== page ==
Scot Govt ignores opposition to pursue gender self-ID plans

The Scottish Government is to press ahead with controversial reforms to the Gender Recognition Act 2004 (GRA), despite widespread opposition.

Proposals are expected to sweep away current safeguards – removing the need for any medical evidence, reducing the two-year period to change legal sex to three months and extending sex swaps to 16-year-olds.

But results from a Scottish Government consultation on changing how the GRA operates in Scotland reveal significant objections to its plans, and last week hundreds of people gathered outside Holyrood to protest against them.

CI response

The Christian Institute was among nearly a hundred organisations to raise serious concerns.

It said that the Bill was effectively proposing a “self-declaration system” as it lacked any definition of ‘acquired gender’ and failed to require applicants to provide any proof of having lived as a member of the opposite sex. The Institute said that three months was far too short a period, “regardless of definition and evidence requirements”, to make such a “major life decision”.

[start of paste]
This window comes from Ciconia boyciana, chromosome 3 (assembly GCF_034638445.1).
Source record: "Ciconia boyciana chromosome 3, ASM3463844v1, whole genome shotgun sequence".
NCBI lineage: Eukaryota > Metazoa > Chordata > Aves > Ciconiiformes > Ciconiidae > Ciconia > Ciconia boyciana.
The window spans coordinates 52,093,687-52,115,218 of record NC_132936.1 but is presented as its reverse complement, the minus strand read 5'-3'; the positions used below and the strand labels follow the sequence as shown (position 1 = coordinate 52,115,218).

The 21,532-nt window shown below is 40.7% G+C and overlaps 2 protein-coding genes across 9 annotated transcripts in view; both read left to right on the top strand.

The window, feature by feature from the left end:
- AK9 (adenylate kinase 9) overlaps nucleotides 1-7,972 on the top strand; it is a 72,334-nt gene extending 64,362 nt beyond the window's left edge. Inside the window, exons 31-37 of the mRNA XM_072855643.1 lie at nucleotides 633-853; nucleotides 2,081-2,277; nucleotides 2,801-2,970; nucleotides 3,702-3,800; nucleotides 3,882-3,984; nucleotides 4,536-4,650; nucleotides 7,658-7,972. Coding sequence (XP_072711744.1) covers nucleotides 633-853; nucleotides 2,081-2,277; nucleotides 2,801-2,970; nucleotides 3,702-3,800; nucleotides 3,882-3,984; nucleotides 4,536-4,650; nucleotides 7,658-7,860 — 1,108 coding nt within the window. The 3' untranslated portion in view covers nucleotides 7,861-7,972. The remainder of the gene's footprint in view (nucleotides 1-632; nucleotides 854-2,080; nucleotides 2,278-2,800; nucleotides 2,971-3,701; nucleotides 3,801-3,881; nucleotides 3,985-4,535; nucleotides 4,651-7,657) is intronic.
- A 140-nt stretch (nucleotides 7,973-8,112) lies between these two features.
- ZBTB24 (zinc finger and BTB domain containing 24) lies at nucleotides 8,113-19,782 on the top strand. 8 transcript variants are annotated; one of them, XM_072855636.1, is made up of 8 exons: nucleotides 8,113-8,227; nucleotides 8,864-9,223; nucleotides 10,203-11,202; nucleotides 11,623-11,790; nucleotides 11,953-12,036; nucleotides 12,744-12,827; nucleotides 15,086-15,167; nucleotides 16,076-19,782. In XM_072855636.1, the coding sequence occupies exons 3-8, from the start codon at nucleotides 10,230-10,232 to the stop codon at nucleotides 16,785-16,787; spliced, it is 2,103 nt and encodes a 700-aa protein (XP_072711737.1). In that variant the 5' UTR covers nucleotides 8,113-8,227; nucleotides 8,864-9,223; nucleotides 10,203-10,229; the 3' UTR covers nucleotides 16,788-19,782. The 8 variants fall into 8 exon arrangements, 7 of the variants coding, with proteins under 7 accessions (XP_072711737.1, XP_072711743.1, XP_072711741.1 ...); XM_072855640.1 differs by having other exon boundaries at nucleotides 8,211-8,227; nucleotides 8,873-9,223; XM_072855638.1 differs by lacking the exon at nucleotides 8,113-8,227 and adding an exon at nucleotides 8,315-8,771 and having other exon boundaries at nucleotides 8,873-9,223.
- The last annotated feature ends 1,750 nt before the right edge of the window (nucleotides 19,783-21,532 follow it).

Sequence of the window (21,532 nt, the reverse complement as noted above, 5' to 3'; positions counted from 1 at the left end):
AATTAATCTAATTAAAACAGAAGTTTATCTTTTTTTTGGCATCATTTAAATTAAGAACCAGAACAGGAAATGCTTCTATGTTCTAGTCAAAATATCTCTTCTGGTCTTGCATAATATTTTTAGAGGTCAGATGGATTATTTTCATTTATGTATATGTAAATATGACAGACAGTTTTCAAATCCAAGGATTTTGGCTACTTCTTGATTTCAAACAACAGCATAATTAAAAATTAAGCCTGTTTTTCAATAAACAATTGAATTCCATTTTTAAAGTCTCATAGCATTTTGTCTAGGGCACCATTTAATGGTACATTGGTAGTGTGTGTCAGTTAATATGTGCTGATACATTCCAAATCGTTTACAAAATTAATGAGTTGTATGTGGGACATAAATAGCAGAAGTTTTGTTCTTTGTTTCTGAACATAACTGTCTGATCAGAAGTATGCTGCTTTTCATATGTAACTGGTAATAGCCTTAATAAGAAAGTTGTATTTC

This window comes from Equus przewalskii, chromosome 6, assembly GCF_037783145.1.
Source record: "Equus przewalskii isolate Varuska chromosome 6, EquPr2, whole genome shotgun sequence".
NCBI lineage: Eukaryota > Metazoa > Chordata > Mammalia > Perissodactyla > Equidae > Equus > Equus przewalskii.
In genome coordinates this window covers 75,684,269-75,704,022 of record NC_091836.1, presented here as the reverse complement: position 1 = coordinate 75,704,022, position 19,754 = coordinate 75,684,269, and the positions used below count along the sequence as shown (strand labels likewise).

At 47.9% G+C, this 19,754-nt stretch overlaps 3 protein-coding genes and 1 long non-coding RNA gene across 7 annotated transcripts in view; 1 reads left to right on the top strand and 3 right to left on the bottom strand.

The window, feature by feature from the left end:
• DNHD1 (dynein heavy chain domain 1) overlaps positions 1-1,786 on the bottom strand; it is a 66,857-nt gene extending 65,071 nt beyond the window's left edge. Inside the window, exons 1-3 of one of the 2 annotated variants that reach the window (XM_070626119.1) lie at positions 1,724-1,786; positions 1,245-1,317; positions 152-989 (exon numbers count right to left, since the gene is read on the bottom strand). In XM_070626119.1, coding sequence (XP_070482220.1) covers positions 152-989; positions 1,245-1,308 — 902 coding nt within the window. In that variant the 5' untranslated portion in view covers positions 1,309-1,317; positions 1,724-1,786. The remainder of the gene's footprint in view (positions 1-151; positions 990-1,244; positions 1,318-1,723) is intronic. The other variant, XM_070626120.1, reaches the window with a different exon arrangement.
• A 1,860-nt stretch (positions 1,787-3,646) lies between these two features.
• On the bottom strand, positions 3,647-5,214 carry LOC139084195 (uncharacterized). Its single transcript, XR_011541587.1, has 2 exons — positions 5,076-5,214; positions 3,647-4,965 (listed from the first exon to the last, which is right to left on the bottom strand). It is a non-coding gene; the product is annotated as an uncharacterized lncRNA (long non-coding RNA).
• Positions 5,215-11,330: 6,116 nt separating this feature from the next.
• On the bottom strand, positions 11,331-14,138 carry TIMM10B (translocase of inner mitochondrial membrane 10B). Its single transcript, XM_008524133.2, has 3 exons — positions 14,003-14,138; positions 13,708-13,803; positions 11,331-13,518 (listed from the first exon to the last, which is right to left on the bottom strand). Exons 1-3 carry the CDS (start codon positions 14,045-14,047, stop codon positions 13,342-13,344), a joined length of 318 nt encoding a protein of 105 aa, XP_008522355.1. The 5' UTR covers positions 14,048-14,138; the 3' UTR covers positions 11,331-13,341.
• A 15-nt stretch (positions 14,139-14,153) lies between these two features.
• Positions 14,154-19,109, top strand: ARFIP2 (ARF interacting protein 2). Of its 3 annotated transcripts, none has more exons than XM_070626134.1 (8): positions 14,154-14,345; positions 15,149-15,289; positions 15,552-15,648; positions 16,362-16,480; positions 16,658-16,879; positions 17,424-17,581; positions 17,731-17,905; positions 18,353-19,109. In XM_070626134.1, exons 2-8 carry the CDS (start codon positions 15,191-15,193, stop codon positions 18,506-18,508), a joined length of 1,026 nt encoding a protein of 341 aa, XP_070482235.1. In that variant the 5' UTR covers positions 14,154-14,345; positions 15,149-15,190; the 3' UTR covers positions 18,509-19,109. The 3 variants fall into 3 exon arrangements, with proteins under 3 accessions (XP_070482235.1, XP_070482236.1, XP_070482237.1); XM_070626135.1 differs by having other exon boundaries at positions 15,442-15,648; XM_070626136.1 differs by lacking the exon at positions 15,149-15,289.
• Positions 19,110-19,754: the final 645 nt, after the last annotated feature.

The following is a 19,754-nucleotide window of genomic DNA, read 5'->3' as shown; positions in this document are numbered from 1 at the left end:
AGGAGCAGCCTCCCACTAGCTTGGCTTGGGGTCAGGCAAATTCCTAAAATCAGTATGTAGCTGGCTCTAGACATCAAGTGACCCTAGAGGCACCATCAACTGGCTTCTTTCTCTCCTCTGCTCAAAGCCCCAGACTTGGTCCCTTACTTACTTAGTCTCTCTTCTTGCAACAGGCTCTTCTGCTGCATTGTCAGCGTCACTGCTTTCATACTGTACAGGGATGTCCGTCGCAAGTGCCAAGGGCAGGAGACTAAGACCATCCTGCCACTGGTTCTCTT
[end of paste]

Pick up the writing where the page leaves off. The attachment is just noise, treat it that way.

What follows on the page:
It also described the proposal that applicants be given a further three months of ‘breathing space’ to reflect on their decision to change legal sex, particularly in the light of the experience of detransitioners, as no more than “a token gesture”.

On extending sex-swaps to 16-year-olds, it said: “Given that the majority of people seeking out specialist gender services are in their mid-teens, and given the present size and complexity of transgender teenage culture, an age reduction is reckless.”

Ignores biology

On Thursday, women protested outside the Scottish Parliament, accusing Nicola Sturgeon of “ignoring biology while advancing trans rights” by allowing people to legally change their sex.

Marion Calder of For Women Scotland – the group behind the protest – said “No one has convincingly made the argument that women do not need safe spaces, that teenage girls do not need privacy in changing rooms.

This ‘right side of history’ is a cruel and intolerant place

“Yet this is what campaigners who have sought to dismantle women’s protections argue — or rather insist. This ‘right side of history’ is a cruel and intolerant place.”

Also see:

Scot Govt’s gender self-ID plans based on ‘dangerous ideology’

Scots council reinstates single-sex toilets at school after campaign by parents

Chorus of disapproval over Scot Govt trans guidance for schools

Survey: 94 per cent against sex ‘self-identification’

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